"It is said you are remembered for the rules you break,” commented Brix, in response to her ex-husband’s death. “But for Mark E Smith, there were no rules." The words echo a particular line in the last verse of Nine out of Ten, the last album’s last song — not that Smith would ever have seen it as his final work. Gigs were still being booked, valedictory performances given, often from a chair, though it became common for shows to be cancelled on the grounds of ill health. Smith’s mind-set, as ever, was to work, to move forward, yet a rare and atypically emotional message after one cancellation in November 2017 felt like, and proved to be, a farewell: "A Message to All, to All. From Mark E Smith/The Fall group. As I, like Pr Rupert leave Bristol with my tail between my legs, I wish to give my great apologies to everybody. This idiotic idea to do both shows was purely my idea... Hope to replace shows within 4-6 weeks. In the interim we have eight new songs ready to go and will try and let you hear a few before Christmas. From head patient to you, the patients. I love you all but cannot embrace you all, Mark E Smith."--Neil Jackson
Review of An Abandoned Orchid House by Talitha Rise
This album appeared in a link in my in-box earlier this year. It is the debut from singer-songwriter Jo Beth Young, working under her Talitha Rise moniker (and it is available not only on standard CD or download, but also on vinyl).
Where to start with this impressive and mature debut album? It’s been garnering superb reviews elsewhere, which are rightfully deserved, as Jo Beth is an original and intelligent songwriter with a wonderful voice. Listening to this album was a revelation and took me back to the mid-1990s. I loved (and still love) music with loads of guitar and testosterone —nowt wrong with it— but it was then that I discovered Tori Amos, who opened my ears to a new kind of music.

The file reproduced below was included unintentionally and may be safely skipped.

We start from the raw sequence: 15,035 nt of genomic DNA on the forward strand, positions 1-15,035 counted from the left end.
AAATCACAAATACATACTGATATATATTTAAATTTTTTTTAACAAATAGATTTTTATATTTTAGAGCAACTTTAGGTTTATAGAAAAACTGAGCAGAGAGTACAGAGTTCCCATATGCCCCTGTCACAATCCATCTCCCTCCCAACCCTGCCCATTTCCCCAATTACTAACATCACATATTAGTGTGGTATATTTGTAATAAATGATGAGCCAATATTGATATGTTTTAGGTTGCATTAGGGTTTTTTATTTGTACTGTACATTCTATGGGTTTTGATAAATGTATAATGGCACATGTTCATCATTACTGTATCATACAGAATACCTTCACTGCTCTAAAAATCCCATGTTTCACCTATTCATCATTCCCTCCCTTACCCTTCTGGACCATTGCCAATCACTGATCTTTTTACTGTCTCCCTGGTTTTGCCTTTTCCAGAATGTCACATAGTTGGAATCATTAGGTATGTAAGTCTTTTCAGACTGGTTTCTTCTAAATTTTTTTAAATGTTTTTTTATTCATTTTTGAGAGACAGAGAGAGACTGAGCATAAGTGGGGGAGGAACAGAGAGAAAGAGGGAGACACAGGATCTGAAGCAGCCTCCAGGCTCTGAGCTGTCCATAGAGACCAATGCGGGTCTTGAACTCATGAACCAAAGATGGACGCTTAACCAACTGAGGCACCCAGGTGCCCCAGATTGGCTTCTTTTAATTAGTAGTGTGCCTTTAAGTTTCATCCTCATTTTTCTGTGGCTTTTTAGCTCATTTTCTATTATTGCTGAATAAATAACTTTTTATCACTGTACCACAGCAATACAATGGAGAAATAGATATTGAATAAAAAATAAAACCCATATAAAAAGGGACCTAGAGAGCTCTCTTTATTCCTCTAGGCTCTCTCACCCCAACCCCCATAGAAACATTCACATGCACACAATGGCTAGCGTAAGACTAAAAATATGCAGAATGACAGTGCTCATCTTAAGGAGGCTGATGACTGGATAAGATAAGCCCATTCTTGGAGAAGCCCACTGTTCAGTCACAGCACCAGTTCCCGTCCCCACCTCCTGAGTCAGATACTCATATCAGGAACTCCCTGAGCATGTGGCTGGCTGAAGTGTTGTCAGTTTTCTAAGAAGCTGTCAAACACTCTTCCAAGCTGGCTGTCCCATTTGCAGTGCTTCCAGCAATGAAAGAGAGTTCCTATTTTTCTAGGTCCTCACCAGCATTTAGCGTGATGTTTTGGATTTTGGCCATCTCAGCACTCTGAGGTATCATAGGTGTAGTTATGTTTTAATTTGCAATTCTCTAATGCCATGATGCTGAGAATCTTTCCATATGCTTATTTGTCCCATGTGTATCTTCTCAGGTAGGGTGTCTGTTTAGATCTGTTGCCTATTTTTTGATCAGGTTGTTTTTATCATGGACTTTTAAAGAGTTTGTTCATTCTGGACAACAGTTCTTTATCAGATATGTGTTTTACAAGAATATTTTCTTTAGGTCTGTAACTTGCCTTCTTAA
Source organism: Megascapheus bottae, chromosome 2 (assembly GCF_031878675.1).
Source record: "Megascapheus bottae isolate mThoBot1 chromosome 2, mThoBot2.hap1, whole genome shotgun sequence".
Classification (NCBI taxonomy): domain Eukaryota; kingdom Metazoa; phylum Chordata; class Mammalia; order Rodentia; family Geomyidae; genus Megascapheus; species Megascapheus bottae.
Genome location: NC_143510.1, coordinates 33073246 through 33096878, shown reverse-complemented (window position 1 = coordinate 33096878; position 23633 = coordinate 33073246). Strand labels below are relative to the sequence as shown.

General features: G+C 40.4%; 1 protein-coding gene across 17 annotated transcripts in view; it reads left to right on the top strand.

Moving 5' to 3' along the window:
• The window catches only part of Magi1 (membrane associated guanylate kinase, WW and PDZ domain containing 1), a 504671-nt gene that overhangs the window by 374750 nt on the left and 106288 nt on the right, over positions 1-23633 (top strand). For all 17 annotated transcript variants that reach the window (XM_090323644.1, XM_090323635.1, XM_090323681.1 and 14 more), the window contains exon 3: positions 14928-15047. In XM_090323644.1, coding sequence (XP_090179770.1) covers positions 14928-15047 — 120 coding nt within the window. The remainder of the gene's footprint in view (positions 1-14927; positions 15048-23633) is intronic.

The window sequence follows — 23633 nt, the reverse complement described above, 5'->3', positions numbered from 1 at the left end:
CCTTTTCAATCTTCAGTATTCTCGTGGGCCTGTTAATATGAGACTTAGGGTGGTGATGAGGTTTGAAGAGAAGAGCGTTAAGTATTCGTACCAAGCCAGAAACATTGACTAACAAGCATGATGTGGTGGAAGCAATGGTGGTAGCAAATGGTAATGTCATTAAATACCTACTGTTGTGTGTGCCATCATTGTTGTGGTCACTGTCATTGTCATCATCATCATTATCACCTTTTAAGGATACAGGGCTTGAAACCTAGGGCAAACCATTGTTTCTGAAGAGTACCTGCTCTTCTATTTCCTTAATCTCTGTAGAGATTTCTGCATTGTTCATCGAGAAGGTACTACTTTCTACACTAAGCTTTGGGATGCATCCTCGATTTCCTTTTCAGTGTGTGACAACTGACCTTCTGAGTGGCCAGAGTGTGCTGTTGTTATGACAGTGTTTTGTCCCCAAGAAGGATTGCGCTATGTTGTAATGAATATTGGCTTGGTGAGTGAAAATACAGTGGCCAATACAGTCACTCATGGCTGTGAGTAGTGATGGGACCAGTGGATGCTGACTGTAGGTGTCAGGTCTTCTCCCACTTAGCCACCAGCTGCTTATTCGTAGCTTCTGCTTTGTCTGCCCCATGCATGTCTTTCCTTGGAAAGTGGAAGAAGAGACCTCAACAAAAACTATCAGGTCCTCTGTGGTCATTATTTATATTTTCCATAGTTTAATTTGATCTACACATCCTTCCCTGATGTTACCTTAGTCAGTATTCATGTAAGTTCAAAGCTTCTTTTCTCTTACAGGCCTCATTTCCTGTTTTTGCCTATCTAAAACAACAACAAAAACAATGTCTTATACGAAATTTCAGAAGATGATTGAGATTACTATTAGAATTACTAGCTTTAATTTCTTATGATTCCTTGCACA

That feeling of revelation accompanied me throughout this amazing album. Jo Beth is one of the finest talents to emerge in the last few years, as demonstrated by the wonderful Lifeboat and the atmospheric and haunting Orchid House, the nearest that we get to a title track, with its exquisite violin counterpoint to her vocals, defining the word ‘ethereal.’ This album is pure transcendent beauty, with an innovative musicality weaving a sonic tapestry around evocative, image-filled lyrics on Hungry Ghost and Bloodfox. However, my favourite track on an album full of radiance is the amazing River, with its wonderful chorus and driving rhythm. In fact, there is no bad song on this album: it is an emotive and accomplished debut which announces the arrival of a major new musical force, and the pictures that it paints stay with you forever. Could An Abandoned Orchid House end up being the album of the year? Yes, I think it very well could.--James R. Turner